If your nose has been twitched by a resurgence of musk, it’s not your imagination. Here’s why musk fragrances are everywhere and the best ones to try. But, first: what is musk scent made from anyway?
According to Google Trends data, searches for musk perfume have increased more than 100 percent in recent months. And there’s good reason musk is back. Just like styles ebb and flow (are skinny jeans back yet, by the way?), so do fragrances. After all, they’re as indicative of the times as anything.
In the 1950s, for example, the floral Nina Ricci L’air du Temps was a top-seller. It was post World War II times, the nuclear family had women leaning into femininity and soft florals fit the bill.
By the 1970s, the less overtly feminine fragrances like oak moss and musk were popular for their earthiness—a nod to the counterculture movement of the time. Clean beauty pioneer Aveda launched its first natural fragrance, and gender-inclusive scents were quickly becoming popular, too.
Which is why it’s no surprise that musk is back in a big way. The 1970s are having a resurgence in our food, fashion, and culture—even psychedelics are back. And some of the not-so-great bits of the decade are back, too. Will Smith’s Oscar’s slap echoed John Wayne’s 1973 outburst. Russia’s invasion of Ukraine has many parallels to the Vietnam War. And there is still an urgent need for environmental stewardship and climate action.
What is musk scent?
While the name musk comes from its original source—a musk gland found in deer—that practice is now banned and musk fragrances are mostly made in a lab, but perfumers are also blending botanicals to mirror the scents. It’s that animal origin though that makes people think of musk as overpowering and heavy, when that’s often not the case.
Synthetic musk has some caveats, though. It can often include ingredients linked to human health and environmental issues. Both nitromusks (moskene, musk xylene, musk ambrette and musk ketone), and polycystic musks (galxaolide, tonalide, and cashmeran) are restricted in the EU. Others include macrocylic musks (muscone, ambrettolide) and aclicylic musks (helvetolide, romandolide).
Synthetic musk has been found in human fat and breast milk and can remain there for years. The scents are estrogen disruptors that can cause reproductive issues, metabolic issues, and increase the risk of certain types of cancer. The chemicals also persist in the environment, accumulating in aquatic environments as well as air and soil.
There are natural musk alternatives, coming from botanicals including angelica root, tobacco, labdanum, ylang ylang, and rose, as well as combinations of scents including jasmine, lavender, and geranium. The most coveted natural musk scent comes from the ambrette seed, but it’s prohibitively expensive and used sparingly.
What does musk smell like?
Musk scents can be quite subtle, even powdery. They serve as balancing notes that bring warmth and depth to a fragrance.
You’ll find musk in a number of fragrances as middle or bottom notes to help tie the scent together.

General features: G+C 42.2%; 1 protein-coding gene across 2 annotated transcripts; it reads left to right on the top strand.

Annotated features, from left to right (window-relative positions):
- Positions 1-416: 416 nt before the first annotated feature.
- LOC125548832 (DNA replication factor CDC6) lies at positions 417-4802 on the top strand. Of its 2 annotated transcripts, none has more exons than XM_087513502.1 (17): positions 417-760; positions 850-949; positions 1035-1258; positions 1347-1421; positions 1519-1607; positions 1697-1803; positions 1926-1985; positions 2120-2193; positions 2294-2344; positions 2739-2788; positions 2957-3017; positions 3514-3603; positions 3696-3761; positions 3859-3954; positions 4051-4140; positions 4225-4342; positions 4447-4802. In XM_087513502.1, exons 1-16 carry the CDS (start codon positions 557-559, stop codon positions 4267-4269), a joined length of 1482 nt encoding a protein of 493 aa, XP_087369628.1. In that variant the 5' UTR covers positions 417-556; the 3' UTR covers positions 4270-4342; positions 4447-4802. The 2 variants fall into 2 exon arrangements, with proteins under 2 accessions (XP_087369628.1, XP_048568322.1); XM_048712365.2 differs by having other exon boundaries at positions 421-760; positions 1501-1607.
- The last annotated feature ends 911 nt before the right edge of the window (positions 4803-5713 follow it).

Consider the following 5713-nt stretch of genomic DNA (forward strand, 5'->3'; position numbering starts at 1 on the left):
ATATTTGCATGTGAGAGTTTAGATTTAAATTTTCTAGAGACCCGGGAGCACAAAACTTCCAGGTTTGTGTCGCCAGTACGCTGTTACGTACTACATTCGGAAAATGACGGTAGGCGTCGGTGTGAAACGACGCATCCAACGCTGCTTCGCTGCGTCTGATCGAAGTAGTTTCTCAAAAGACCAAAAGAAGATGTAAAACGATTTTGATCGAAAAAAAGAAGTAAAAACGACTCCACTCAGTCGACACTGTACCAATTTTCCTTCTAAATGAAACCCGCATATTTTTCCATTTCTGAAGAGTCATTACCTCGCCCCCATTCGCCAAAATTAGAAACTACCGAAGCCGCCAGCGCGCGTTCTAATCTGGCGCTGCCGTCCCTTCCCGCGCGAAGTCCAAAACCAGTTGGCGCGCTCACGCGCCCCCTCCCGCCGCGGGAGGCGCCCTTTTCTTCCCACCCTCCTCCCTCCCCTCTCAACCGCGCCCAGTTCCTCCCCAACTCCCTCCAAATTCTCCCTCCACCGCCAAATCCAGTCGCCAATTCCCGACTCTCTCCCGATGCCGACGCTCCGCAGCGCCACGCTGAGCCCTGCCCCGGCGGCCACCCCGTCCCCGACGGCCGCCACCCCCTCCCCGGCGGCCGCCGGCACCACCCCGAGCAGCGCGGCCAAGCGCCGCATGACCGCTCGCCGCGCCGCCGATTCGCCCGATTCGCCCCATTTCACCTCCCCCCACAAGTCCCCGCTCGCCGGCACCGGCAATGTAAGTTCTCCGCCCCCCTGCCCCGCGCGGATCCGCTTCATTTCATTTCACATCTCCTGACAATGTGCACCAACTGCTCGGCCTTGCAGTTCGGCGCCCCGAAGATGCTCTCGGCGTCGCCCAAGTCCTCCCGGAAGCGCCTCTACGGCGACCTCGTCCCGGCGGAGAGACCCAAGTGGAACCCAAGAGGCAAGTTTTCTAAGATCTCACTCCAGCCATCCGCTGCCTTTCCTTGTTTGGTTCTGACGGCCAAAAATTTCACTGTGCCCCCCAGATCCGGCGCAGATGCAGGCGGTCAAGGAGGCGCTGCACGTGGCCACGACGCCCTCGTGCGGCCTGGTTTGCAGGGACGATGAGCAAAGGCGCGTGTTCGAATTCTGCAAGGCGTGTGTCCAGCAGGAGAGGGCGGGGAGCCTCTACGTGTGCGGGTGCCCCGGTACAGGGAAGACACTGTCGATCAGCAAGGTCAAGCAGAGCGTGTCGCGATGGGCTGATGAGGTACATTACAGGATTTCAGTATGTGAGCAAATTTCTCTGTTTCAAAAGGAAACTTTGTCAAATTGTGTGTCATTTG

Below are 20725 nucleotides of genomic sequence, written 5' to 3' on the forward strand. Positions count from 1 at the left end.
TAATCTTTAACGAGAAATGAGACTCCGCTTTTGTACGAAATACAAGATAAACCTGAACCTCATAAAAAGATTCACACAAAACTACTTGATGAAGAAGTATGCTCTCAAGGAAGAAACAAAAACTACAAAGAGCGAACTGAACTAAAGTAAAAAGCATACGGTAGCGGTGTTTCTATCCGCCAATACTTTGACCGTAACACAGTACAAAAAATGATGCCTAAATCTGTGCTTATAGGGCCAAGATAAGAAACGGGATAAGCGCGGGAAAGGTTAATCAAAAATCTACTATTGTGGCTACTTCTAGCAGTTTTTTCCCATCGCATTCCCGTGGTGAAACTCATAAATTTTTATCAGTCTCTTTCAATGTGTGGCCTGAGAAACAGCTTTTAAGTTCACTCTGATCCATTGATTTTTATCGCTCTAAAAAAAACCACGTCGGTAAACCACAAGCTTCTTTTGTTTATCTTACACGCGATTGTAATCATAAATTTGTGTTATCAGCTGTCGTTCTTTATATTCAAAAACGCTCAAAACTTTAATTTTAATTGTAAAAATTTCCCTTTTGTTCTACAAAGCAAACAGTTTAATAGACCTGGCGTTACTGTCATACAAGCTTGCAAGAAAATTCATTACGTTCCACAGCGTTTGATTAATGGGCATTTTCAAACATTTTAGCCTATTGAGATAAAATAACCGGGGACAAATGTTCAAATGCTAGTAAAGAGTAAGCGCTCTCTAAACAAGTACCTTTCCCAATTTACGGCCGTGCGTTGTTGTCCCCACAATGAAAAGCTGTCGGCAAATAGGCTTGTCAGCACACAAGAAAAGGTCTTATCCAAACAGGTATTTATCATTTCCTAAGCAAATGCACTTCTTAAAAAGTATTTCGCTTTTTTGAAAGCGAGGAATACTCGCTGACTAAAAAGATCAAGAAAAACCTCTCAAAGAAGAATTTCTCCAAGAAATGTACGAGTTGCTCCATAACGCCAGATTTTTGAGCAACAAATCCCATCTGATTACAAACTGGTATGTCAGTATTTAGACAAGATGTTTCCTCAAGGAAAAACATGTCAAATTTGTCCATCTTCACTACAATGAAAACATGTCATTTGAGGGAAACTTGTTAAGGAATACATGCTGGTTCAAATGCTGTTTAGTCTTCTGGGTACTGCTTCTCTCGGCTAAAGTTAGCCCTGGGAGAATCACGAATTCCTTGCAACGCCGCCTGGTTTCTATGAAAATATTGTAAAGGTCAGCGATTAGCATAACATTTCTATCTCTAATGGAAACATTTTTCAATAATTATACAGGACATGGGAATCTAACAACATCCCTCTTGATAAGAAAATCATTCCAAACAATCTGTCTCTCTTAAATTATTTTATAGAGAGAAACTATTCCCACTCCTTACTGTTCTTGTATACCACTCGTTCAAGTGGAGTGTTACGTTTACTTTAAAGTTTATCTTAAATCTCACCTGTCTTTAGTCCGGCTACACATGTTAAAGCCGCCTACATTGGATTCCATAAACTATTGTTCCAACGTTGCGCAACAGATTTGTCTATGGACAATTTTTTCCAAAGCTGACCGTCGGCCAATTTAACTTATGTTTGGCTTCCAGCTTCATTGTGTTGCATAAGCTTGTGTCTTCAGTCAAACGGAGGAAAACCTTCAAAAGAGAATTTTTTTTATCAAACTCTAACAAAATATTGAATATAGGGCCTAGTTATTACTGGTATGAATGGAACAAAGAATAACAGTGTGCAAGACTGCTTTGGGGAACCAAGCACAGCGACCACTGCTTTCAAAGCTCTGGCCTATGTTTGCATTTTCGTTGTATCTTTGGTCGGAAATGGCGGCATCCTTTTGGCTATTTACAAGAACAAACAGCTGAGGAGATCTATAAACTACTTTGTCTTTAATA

Some experts describe musk as having a skin-like scent, especially skin coming just out of water. And bucking its masculine, earthy past, some perfumers are pairing it with florals like rose for well-rounded scents.
Clean musk fragrances
Looking for some clean musk fragrances to try? These are great scents to start with.
1. Le Labo Another 13
From the clean scent gurus at Le Labo, Another 13 was developed in 2010 as an exclusive for AnOther Magazine. The result is a provocative, mystifying scent that uses a synthetic animal musk for a deep soulful base along with jasmine, moss and ambrette seeds absolute. Like all of Le Labo’s scents, Another 13 borders on addictive. Each batch is made at time of purchase from the highest quality plant-based ingredients and never comes with gender recommendations.
2. D.S. & Durga Rose Atlantic
A floral gender-inclusive fragrance with top notes of citrus and petals, middle notes of linden, dune grass, and rose accord, and bottom notes of muscone, saltwater and white moss. It’s summer in a bottle. D.S. & Durga make perfume and cologne in small batches using premium-sourced raw materials. All scents are created exclusively in-house and relies on herbal wisdom, native ritual medicine, lore and legends, historical movements, and Americana.
3. Henry Rose Sheep’s Clothing
New to Michelle Pfeiffer’s Henry Rose family but fitting right in comes Sheep’s Clothing eau de parfum made with the brand’s commitment to Laboratoire Monique Rémy pure and natural extracts, the scents bring transparency, and commitment to environmental management and sustainable development. Its newest scent brings everything you want in a fragrance: floral, woody, and a hint of spice. Top notes of pink peppercorn and rose settle into Egyptian oranger flower, Turkish rose absolute, and orris, and bottom notes deliver amber woods, ambrette absolute, and musk.
4. Phlur Missing Person
From the clean fragrance favorite, Phlur delivers a warm, sunny scent with deep musk and citrus notes. Made without artificial colors, phthalates, formaldehyde or formaldehyde releasers, among other harmful chemicals, you won’t notice anything is missing here. Missing Persons delivers ints of floral jasmine and orange blossom mix with transparent woods for a truly provocative scent you’ll want to linger in.
5. Ellis Brooklyn Myth
Airy and breezy, Ellis Brooklyn’s Myth bursts with jasmine petals and tiger orchid for a warm and woody scent. Top notes ofergamot, ambrette seeds, and cassis, middle notes of tiger orchid, pink lotus, and jasmine petals, and bottom notes of patchouli, liquid musks, and white cedarwood. If cozy were a scent, this would be it. Like all of Ellis Brooklyn’s scents, it’s free from parabens and phthalates, and comes in recyclable glass with a biodegradable cap.